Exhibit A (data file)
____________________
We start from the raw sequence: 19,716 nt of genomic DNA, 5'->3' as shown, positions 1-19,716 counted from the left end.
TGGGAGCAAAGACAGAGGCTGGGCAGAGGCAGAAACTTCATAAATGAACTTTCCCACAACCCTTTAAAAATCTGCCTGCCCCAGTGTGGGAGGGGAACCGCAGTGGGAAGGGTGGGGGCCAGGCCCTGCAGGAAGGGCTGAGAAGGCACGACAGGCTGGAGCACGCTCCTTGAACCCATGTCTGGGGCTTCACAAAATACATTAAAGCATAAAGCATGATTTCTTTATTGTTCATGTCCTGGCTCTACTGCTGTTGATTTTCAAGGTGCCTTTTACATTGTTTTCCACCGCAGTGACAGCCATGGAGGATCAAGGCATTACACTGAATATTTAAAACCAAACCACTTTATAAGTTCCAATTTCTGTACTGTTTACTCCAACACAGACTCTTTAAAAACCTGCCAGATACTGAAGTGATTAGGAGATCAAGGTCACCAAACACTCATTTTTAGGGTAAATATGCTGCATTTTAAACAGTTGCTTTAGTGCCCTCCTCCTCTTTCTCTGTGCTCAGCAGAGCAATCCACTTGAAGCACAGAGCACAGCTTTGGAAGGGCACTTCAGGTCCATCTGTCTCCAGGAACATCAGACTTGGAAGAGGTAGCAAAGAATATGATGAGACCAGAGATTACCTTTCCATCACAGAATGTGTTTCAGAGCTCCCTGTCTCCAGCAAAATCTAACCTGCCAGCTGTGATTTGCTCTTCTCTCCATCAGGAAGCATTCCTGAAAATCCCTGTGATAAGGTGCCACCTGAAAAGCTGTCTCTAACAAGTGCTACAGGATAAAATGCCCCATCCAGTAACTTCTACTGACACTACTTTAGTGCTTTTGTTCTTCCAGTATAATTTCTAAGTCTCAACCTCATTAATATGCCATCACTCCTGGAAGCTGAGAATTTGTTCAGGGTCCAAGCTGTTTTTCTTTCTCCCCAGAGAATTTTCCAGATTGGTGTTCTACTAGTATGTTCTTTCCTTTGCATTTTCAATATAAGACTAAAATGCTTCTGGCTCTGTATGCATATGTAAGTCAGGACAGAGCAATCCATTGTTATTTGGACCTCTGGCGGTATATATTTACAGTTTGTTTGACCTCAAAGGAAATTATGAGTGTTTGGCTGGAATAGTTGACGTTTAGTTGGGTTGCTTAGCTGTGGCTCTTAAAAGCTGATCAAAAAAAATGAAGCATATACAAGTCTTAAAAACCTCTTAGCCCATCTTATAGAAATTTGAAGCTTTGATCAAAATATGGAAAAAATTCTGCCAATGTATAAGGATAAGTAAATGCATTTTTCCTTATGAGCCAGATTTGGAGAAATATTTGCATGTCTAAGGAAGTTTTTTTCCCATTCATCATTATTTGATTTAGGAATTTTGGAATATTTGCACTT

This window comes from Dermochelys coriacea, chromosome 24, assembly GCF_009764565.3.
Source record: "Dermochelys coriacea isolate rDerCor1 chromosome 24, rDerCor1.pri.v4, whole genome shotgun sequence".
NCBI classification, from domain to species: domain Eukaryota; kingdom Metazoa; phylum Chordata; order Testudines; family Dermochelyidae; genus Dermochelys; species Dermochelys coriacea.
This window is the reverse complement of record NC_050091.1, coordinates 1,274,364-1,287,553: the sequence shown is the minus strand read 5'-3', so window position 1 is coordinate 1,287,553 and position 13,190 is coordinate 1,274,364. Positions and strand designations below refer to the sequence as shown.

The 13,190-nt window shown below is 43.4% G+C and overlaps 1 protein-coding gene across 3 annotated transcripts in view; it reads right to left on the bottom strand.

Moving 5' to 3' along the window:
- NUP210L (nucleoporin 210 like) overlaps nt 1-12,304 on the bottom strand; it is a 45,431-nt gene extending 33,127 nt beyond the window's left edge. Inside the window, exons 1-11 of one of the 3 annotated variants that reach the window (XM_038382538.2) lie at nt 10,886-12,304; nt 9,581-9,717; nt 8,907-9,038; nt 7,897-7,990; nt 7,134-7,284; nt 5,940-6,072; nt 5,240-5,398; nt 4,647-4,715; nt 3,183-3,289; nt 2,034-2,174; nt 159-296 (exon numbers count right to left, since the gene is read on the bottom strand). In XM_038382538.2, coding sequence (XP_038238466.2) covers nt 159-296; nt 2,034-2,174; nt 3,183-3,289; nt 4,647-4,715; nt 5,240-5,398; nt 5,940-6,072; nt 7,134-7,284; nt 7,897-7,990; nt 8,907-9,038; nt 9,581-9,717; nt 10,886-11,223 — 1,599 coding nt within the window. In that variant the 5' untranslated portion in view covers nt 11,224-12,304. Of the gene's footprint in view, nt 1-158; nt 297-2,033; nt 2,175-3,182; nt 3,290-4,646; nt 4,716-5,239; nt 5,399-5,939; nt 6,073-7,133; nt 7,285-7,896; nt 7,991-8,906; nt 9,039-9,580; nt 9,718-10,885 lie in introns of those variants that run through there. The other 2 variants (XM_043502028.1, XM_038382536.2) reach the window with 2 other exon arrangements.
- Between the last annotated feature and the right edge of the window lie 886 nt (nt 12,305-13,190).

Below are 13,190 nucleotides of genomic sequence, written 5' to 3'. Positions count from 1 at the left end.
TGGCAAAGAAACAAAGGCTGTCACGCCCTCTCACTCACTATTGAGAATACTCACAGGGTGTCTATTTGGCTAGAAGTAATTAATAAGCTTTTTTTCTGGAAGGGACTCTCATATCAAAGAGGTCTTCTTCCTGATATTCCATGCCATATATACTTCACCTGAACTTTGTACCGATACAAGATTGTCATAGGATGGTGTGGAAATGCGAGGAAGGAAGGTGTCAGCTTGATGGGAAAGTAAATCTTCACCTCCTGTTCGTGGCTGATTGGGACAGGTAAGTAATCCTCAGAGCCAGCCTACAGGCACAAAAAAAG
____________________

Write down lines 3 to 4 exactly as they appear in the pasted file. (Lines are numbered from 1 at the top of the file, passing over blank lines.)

This window comes from Dermochelys coriacea, chromosome 24, assembly GCF_009764565.3.
Source record: "Dermochelys coriacea isolate rDerCor1 chromosome 24, rDerCor1.pri.v4, whole genome shotgun sequence".